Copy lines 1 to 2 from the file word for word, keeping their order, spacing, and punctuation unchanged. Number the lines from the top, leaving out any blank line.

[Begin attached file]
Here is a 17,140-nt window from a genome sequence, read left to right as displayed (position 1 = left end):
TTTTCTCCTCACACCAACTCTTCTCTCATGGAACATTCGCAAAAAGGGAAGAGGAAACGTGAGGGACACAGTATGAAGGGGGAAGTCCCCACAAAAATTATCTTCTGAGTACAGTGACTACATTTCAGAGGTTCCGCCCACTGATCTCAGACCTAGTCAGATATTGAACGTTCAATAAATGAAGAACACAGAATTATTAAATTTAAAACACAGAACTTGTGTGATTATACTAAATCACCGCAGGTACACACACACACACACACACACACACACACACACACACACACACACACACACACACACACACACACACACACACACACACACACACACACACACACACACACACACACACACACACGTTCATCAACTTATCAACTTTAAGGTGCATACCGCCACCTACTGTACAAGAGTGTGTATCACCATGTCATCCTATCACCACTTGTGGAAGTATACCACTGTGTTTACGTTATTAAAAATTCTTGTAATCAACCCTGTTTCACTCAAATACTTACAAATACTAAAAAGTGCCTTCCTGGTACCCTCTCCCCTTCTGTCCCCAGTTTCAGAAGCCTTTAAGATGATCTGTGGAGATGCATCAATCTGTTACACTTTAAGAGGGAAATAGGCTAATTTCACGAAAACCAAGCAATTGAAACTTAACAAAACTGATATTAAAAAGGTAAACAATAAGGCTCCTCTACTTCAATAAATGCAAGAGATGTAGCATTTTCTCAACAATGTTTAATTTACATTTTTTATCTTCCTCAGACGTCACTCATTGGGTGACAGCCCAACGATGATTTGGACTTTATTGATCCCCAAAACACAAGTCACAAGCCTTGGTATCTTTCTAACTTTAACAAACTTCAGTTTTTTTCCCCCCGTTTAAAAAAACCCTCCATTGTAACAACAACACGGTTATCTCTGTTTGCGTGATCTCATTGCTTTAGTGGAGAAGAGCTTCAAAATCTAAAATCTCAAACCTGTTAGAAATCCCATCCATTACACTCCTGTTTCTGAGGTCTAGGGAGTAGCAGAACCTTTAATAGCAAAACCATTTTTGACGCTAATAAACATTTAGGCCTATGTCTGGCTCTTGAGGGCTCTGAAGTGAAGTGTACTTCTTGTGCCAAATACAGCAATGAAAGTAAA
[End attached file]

Here is a 17,140-nt window from a genome sequence, read left to right as displayed (position 1 = left end):
TTTTCTCCTCACACCAACTCTTCTCTCATGGAACATTCGCAAAAAGGGAAGAGGAAACGTGAGGGACACAGTATGAAGGGGGAAGTCCCCACAAAAATTATCTTCTGAGTACAGTGACTACATTTCAGAGGTTCCGCCCACTGATCTCAGACCTAGTCAGATATTGAACGTTCAATAAATGAAGAACACAGAATTATTAAATTTAAAACACAGAACTTGTGTGATTATACTAAATCACCGCAGGTACACACACACACACACACACACACACACACACACACACACACACACACACACACACACACACACACACACACACACACACACACACACACACACACACACACACACACACACACACGTTCATCAACTTATCAACTTTAAGGTGCATACCGCCACCTACTGTACAAGAGTGTGTATCACCATGTCATCCTATCACCACTTGTGGAAGTATACCACTGTGTTTACGTTATTAAAAATTCTTGTAATCAACCCTGTTTCACTCAAATACTTACAAATACTAAAAAGTGCCTTCCTGGTACCCTCTCCCCTTCTGTCCCCAGTTTCAGAAGCCTTTAAGATGATCTGTGGAGATGCATCAATCTGTTACACTTTAAGAGGGAAATAGGCTAATTTCACGAAAACCAAGCAATTGAAACTTAACAAAACTGATATTAAAAAGGTAAACAATAAGGCTCCTCTACTTCAATAAATGCAAGAGATGTAGCATTTTCTCAACAATGTTTAATTTACATTTTTTATCTTCCTCAGACGTCACTCATTGGGTGACAGCCCAACGATGATTTGGACTTTATTGATCCCCAAAACACAAGTCACAAGCCTTGGTATCTTTCTAACTTTAACAAACTTCAGTTTTTTTCCCCCCGTTTAAAAAAACCCTCCATTGTAACAACAACACGGTTATCTCTGTTTGCGTGATCTCATTGCTTTAGTGGAGAAGAGCTTCAAAATCTAAAATCTCAAACCTGTTAGAAATCCCATCCATTACACTCCTGTTTCTGAGGTCTAGGGAGTAGCAGAACCTTTAATAGCAAAACCATTTTTGACGCTAATAAACATTTAGGCCTATGTCTGGCTCTTGAGGGCTCTGAAGTGAAGTGTACTTCTTGTGCCAAATACAGCAATGAAAGTAAA